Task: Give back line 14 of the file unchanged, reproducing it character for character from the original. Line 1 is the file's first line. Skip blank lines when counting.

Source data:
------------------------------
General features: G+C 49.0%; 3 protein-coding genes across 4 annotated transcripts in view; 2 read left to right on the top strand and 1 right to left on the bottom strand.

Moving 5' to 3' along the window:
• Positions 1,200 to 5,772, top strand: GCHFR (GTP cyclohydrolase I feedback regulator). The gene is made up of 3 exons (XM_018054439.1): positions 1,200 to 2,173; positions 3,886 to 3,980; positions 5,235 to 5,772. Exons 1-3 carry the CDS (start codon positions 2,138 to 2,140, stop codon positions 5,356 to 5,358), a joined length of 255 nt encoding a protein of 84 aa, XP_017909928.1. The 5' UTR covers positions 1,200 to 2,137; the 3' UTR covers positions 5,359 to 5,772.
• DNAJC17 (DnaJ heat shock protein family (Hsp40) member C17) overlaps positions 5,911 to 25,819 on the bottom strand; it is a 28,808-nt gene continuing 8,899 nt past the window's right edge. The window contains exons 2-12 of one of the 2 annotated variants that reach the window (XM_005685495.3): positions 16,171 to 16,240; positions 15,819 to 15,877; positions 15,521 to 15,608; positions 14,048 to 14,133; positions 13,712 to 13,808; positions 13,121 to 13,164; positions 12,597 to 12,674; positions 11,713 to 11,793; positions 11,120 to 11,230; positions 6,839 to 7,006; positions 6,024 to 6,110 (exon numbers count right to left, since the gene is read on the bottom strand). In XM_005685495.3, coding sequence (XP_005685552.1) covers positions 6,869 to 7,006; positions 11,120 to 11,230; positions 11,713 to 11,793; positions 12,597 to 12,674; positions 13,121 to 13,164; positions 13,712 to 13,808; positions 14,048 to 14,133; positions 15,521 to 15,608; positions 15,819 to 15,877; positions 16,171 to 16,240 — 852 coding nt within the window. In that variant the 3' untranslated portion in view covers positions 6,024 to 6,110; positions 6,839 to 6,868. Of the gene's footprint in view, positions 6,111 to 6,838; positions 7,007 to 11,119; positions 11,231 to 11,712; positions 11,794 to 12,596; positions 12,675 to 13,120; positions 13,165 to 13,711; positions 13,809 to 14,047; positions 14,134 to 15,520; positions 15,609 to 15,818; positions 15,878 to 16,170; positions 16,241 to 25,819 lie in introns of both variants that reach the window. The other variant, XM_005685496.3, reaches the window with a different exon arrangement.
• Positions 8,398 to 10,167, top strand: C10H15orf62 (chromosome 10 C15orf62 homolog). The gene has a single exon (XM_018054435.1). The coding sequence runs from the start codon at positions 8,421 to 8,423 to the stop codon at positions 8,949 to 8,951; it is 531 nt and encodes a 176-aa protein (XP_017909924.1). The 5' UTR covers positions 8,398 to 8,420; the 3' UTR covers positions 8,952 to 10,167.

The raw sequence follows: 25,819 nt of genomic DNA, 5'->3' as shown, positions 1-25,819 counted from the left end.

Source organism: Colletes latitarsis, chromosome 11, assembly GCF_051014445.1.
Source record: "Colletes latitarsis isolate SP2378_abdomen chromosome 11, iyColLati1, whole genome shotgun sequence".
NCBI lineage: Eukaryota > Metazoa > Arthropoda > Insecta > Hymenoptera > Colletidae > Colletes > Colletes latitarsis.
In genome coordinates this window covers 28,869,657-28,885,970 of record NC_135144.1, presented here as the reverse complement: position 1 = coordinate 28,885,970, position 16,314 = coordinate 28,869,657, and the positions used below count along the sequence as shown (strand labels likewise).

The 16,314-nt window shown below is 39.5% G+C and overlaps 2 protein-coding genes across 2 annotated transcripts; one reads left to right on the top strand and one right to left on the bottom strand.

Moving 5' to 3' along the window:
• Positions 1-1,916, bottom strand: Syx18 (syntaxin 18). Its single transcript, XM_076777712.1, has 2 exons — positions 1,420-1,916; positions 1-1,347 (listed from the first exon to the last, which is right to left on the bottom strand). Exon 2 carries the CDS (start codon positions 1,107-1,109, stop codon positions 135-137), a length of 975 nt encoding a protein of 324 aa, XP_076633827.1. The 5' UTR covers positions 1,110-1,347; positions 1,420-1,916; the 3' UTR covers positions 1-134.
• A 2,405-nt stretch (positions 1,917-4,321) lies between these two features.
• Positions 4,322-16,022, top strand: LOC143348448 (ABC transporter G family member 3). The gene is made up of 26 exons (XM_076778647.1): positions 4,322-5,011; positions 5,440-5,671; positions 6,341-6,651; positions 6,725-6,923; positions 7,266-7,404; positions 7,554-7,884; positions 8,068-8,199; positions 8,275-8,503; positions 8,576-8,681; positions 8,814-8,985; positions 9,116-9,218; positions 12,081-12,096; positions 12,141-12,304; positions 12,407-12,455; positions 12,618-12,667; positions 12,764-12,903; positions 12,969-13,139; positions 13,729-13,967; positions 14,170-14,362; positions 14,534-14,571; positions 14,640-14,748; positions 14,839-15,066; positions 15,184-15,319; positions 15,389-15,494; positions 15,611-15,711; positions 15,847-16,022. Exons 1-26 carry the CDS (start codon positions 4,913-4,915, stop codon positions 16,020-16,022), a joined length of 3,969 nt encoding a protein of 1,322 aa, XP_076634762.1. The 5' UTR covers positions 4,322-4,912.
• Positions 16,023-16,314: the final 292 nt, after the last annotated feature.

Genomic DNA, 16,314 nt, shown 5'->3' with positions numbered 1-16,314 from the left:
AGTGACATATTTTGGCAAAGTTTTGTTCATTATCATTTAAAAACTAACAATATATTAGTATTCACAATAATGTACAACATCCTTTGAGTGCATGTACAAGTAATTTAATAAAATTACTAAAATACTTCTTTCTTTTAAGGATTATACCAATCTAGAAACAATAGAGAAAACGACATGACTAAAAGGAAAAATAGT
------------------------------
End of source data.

• A 2,405-nt stretch (positions 1,917-4,321) lies between these two features.